Uniform enforcement and an appeal process are other key components to developing a policy for ethical allocation of drugs. A simple appeal process must be in place should the patient’s surrogate request it, but if a review concludes that therapy does not fit the criteria for beneficence, enforcement of the policy must be upheld. As emotionally difficult as this is, the enforcement of the drug allocation process is key; otherwise there is no benefit in the relevance and no element of fairness.17
Healthcare providers have sworn to provide their patients with the best care. However, in this resource-limited healthcare environment, it is imperative to recognize that potentially inappropriate therapy with a drug on shortage may have the potential to negatively impact the greater society. With unclear guidelines and processes, tackling complex ethical medical questions becomes extremely difficult. Institutions need to corroborate their guidelines, educate the public, involve patients’ proxies in medical decisions, and continue to revisit the appropriate approach to deal with this complex issue.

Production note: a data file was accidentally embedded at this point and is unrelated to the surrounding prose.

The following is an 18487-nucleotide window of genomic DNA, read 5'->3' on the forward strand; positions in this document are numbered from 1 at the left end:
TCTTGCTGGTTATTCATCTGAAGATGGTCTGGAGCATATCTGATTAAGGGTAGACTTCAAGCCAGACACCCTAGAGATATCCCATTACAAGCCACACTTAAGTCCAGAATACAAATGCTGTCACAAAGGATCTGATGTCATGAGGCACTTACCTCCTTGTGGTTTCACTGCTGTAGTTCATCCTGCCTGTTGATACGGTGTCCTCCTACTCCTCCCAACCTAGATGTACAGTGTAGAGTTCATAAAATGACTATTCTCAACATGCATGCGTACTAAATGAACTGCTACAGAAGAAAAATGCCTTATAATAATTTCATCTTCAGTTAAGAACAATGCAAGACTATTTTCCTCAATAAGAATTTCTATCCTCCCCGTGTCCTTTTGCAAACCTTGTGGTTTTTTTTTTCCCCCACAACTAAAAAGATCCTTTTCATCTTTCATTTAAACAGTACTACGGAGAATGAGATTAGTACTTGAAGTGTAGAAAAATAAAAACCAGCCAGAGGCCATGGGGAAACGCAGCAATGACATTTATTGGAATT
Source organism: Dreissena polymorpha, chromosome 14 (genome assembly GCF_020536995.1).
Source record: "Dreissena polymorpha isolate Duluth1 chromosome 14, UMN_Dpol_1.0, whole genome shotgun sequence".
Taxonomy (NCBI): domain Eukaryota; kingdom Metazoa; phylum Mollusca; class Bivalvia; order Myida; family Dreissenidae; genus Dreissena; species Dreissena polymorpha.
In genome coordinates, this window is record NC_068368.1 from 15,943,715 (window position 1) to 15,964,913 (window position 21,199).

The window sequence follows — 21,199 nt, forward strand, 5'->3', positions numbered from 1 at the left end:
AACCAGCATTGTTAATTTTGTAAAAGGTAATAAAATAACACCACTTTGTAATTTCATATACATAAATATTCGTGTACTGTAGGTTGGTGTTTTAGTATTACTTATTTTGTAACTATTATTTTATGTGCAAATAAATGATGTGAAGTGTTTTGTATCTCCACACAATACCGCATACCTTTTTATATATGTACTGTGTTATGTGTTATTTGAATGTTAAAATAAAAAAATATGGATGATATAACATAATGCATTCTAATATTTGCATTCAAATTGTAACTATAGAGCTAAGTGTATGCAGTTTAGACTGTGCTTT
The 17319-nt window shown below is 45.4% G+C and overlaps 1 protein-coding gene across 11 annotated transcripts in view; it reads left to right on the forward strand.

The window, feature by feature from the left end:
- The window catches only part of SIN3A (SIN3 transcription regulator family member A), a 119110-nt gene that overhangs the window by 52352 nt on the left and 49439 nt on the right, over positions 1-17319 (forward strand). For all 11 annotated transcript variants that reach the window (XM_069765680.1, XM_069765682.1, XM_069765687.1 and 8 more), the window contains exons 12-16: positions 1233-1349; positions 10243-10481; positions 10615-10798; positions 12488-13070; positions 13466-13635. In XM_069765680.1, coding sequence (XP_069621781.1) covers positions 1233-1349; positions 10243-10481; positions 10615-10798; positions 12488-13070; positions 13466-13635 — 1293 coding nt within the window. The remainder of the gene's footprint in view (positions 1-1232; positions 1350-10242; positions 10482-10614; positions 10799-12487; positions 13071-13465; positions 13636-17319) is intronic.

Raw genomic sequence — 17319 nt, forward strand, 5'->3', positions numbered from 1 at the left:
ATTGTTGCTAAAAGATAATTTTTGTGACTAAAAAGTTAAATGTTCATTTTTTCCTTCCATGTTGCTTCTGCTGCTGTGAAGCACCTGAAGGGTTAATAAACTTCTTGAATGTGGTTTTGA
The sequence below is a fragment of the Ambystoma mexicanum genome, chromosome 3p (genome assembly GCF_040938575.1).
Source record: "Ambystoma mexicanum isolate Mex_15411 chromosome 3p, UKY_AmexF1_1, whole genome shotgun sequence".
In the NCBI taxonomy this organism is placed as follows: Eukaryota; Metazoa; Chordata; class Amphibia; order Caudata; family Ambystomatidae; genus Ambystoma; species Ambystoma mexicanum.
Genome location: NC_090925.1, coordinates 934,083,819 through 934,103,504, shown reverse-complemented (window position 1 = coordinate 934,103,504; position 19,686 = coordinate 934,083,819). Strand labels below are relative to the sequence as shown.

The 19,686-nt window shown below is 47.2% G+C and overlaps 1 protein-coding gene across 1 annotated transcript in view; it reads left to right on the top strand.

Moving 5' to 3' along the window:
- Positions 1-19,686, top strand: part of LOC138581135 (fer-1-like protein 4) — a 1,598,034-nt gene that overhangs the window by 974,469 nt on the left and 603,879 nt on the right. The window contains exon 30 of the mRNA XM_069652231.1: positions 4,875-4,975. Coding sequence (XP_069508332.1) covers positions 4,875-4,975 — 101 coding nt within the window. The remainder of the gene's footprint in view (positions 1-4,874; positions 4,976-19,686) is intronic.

1. Luce JM, White DB. A history of ethics and law in the intensive care unit. Crit Care Clin. 2009;25(1):221-237.
  2. Center for Practical Bioethics. What is Bioethics? Kansas City, Mo: Center for Practical Bioethics. Accessed March 27, 2017.
  3. American Medical Association. Code of Medical Ethics of the American Medical Association. Chicago: American Medical Association; 2008.
  4. Teres D. Civilian triage in the intensive care unit: the ritual of the last bed. Crit Care Med. 1993 Apr;21(4):598-606.
  5. Gillon R. Justice and allocation of medical resources. Br Med J (Clin Res Ed). 1985 Jul 27;291(6490):266-268.
  6. Bosslet GT, Pope TM, Rubenfeld GD, et al; American Thoracic Society ad hoc Committee on Futile and Potentially Inappropriate Treatment; American Thoracic Society; American Association of Critical-Care Nurses; American College of Chest Physicians; European Society for Intensive Care Medicine; Society of Critical Care Medicine. An Official ATS/AACN/ACCP/ESICM/SCCM Policy Statement: Responding to requests for potentially inappropriate treatments in intensive care units. Am J Respir Crit Care Med. 2015 Jun 1;191(11):1318-1330.
  7. Rosoff PM. Unpredictable drug shortages: an ethical framework for short-term rationing in hospitals. Am J Bioeth. 2012;12(1):1-9.